Fig. 1
Sagittal rotation of the proximal segment. The tangent to the ascending ramus is drawn in the T1 weighted oblique sagittal images through the condyle parallel to the mandibular ramus. The horizontal line at the top of the image represents the axial scan plane.

Calculation of the angle of the condyle to the sagittal plane

The angle of the long axis of the condyle and the angle of the tangent to the ramus to the sagittal plane were measured in pre- and postoperative axial images ( Fig. 2 ).

Fig. 2
Axial view of the mandible. β is the angle between the tangent to the inferior border of the ascending ramus (proximal segment). γ is the angle between the condylar axis and the sagittal plane. ICA, intercondylar angle.

Calculation of the mechanical advantage

The moment arm of the bite force was measured in the oblique sagittal images parallel to the ramus ( Fig. 3 ). To estimate the direction (vector) of the bite force, a line perpendicular to the occlusal plane was drawn at the level of the right and left first lower molar. The moment arm of the bite force was calculated as the distance from the top of the ipsilateral condyle to this bite force line (Figs 3 and 4 ).

Fig. 3
Moment arm of the bite force. The moment arm of the bite force was drawn in the T1 weighted oblique sagittal images through the condyle parallel to the mandibular ramus at the level of the first lower molar.

Fig. 4
Two-dimensional static model with the vectors of the masseter (Fmas), medial pterygoid muscle (Fmpm), their resultant (Fres), bite force (Fb) and joint reaction force (Fj). α is the angle between the force vectors (direction) of masseter and medial pterygoid muscle. H, height of the parallellogram of forces.

The results for the calculations of moment arms of MAS and MPM were reported in a previous study on the same patient sample. In short, in a projection on the sagittal plane, the distance from the top of the right condyle to a line representing the main direction of the muscle was calculated ( Fig. 5 ).

Fig. 5
Sagittal main direction (yellow) and sagittal moment arm of the right masseter. (For interpretation of the references to colour in this figure legend, the reader is referred to the web version of the article.)

The mechanical advantage was defined as the ratio between the moment arm of the muscle and the moment arm of the bite force.

Forces on condyle articulating surface during mouth opening

The pre- and postoperative coordinates determining the direction of MAS, MPM, the lateral pterygoid (LPM) and anterior digastric muscles (DIG) were imported into biomechanical models of the human masticatory system. Two models were used, one representing Group I and one representing Group II. Together with the imported data on muscle cross-sectional area and volume this allowed an assessment of the forces on the condyle during jaw opening and closing movement to be made ( Fig. 6 ). The assessment was based on pre- and postoperative models. The imported data on the main direction of MAS and MPM were derived from a previous study on the same patient sample.

Fig. 6
Dynamic loading of the condyle. The course of the joint reaction forces during opening and closing in the pre- and postoperative models of Groups I and II. Note that the largest joint reaction force is built up during opening at the moment of initial contact between the condyle–disc complex and the articular eminence. 1, closed mouth; 2, initial contact with the articular eminence; 3, maximum mouth opening.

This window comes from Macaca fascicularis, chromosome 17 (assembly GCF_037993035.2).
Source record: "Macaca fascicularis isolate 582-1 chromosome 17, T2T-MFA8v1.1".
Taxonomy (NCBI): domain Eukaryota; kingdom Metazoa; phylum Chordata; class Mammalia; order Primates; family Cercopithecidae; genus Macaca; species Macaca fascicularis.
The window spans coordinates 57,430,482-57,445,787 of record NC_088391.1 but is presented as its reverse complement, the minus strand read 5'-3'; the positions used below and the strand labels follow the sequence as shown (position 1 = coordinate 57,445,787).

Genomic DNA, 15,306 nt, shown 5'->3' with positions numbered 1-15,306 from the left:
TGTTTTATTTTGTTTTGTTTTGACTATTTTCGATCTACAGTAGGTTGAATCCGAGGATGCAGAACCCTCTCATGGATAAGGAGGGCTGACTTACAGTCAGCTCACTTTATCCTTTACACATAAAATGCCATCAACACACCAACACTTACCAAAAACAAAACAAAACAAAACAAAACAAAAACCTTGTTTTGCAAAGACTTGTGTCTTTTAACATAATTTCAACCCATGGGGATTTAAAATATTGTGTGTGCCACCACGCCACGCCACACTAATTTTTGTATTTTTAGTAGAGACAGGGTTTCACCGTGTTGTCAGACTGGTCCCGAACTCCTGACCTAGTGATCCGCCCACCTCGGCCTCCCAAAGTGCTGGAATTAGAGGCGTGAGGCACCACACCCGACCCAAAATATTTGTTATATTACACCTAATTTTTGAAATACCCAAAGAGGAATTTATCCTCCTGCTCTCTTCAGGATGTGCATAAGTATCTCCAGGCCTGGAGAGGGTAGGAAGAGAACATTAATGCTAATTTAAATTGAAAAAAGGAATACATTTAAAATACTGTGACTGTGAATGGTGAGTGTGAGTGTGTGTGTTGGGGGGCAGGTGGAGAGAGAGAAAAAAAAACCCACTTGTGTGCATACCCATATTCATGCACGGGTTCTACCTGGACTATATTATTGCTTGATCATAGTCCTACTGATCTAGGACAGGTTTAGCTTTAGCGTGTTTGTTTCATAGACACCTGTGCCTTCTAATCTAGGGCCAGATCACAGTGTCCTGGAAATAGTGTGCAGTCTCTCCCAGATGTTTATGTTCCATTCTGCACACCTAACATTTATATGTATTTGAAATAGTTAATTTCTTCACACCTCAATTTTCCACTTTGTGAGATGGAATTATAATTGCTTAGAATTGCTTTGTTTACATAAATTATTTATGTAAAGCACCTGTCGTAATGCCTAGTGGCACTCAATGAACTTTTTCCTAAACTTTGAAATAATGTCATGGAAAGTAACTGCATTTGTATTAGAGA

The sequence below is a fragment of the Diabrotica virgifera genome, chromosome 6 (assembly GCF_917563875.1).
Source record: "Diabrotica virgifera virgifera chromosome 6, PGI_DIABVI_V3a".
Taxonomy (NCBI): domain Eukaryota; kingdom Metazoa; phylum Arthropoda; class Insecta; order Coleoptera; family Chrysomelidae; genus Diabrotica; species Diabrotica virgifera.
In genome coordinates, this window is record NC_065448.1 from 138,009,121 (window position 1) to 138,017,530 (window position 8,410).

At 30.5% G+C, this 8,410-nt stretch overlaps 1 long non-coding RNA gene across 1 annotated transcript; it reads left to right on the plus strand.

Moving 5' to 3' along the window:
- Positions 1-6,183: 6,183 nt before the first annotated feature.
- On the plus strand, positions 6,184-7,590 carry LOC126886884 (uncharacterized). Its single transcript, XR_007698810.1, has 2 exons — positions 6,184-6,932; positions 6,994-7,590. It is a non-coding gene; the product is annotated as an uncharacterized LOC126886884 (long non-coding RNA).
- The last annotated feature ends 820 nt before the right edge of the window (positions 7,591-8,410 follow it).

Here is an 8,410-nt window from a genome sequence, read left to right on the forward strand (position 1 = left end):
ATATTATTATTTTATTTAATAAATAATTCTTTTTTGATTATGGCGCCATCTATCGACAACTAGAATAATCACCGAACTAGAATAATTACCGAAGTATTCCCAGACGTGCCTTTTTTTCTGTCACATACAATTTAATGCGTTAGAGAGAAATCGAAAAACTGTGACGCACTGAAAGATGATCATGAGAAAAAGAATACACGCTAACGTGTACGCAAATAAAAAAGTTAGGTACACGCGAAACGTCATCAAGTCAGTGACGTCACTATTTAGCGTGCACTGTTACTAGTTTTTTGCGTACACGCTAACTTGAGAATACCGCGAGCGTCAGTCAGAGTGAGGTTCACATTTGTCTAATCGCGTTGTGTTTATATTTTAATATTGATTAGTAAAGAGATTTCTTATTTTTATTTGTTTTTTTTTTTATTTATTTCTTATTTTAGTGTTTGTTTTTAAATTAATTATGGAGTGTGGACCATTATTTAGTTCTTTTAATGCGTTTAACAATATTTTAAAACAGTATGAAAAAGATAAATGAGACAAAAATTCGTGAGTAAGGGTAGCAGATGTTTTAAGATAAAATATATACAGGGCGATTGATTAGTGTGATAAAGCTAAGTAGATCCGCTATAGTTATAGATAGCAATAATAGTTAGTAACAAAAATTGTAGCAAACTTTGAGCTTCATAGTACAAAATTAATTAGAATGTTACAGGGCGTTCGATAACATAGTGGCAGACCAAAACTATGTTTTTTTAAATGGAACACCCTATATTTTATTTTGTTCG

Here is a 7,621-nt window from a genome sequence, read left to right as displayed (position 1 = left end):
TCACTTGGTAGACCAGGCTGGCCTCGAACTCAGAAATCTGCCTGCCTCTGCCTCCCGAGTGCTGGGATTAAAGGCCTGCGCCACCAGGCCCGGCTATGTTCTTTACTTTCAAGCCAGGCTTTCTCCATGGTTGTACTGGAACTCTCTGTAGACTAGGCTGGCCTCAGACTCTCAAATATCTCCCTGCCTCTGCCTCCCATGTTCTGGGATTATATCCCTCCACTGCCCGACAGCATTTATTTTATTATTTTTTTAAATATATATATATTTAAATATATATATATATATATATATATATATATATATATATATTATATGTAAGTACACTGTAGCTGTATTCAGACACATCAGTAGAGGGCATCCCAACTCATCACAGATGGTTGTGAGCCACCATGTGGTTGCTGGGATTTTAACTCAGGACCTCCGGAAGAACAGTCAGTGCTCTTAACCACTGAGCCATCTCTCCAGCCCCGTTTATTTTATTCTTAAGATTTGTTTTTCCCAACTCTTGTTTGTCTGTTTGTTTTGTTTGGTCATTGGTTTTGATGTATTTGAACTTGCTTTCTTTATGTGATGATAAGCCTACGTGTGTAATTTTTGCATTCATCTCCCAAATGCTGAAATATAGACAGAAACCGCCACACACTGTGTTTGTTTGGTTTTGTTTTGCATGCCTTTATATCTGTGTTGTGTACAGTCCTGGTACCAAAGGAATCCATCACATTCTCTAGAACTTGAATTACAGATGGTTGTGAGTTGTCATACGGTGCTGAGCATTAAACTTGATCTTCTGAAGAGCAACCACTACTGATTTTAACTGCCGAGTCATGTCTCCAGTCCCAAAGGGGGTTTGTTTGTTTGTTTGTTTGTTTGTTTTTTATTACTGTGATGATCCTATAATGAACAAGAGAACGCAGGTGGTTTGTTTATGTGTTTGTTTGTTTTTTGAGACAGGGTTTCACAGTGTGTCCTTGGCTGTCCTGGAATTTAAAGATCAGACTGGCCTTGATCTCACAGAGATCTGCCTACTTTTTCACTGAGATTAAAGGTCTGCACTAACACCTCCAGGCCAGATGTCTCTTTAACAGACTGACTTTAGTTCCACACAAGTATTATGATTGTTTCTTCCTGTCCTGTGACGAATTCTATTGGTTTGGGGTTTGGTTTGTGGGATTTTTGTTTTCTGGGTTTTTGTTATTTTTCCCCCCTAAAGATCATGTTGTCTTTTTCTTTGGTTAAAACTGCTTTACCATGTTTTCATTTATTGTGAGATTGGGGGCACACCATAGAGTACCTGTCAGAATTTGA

Results

The pre- and postoperative cephalometric characteristics are shown in Table 1 . The sagittal direction, the mean sagittal moment arms of MAS and MPM and the mechanical advantage of MAS and MPM are given in Table 2 . This table also shows the anterior rotation of the ramus, the axial rotation of the tangent to the ramus and the axial rotation of the condyle.

Table 1
Mean cephalometric characteristics on preoperative lateral radiographs.
Group I Group II
SNA (°) 80.65 (4.16) 77.98 (4.91)
SNB (°) 74.54 (4.20) 69.10 (2.76)
ANB (°) 6.11 (1.25) 8.88 (3.00)
ATFH (mm) 120.63 (8.28) 131.38 (6.32)
ALFH (mm) 65.84 (9.71) 80.18 (6.18)
PTFH (mm) 86.43 (11.67) 74.45 (3.80)
ALFH/ATFH × 100 (%) 54.45 (6.00) 61.00 (2.96)
PTFH/ATFH × 100 (%) 71.83 (10.35) 57.17 (1.50)
Ar–Go–Me (°) 112.96 (8.46) 129.24 (9.43)
Sp Go–Me (°) 15.73 (7.53) 38.00 (5.04)
S–N Go–Me (°) 23.09 (10.63) 45.78 (3.31)
Horizontal advancement (mm) 2.29 (2.20) 9.08 (2.85)
Vertical advancement (mm) 6.63 (4.43) −0.01 (1.93)
Mean horizontal and vertical advancement on 1 day postoperative lateral radiographs (standard deviations between parentheses). ATFH, anterior total face height (nasion–menton); ALFH, anterior lower face height (anterior nasal spine–menton); PTFH, posterior total face height (sella point–gonion); Ar, articulare; Go, gonion; Me, menton; Sp, spinal plane (anterior nasal spine-posterior nasal spine).

Table 2
Descriptive statistics (mean and SD) of: main direction and moment arms of MAS and MPM; moment arm of bite force; mechanical advantage; sagittal and axial rotations of the condyle/ramus.
Group I, MPA < 39° ( n = 8) Group II, MPA > 39° ( n = 8)
Pre Post Pre Post
Sagittal direction (°)
Right and left sides averaged
MAS 12.0 (11.2) 14.6 (8.6) 20.8 (5.6) 11.8 (5.9)
MPM 17.1 (11.4) 17.5 (10.2) 27.7 (9.3) 18.1 (8.4)
α 5.1 2.9 6.9 6.3
Sagittal moment arm (mm)
Right and left sides averaged
MAS 32.2 (2.3) 32.9 (2.5) 29.1 (2.3) 29.7 (2.8)
MPM 23.8 (2.9) 24.1 (2.5) 21.9 (4.1) 23.2 (3.6)
Bite force 57.1 (4.5) 61.3 (4.5) 59.4 (5.1) 65.0 (6.0)
Group I, MPA < 39° ( n = 8) Group II, MPA > 39° ( n = 8)
Pre Post Diff Pre Post Diff
Mechanical advantage
Right and left sides averaged
MAS 0.57 (0.07) 0.54 (0.07) −0.03 (0.04) 0.51 (0.05) 0.48 (0.07) −0.03 (0.04)
MPM 0.42 (0.06) 0.40 (0.06) −0.02 (0.04) 0.36 (0.08) 0.36 (0.08) 0.00 (0.04)
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Jan 26, 2018 | Posted by in Oral and Maxillofacial Surgery | Comments Off on Static and dynamic loading of mandibular condyles and their positional changes after bilateral sagittal split advancement osteotomies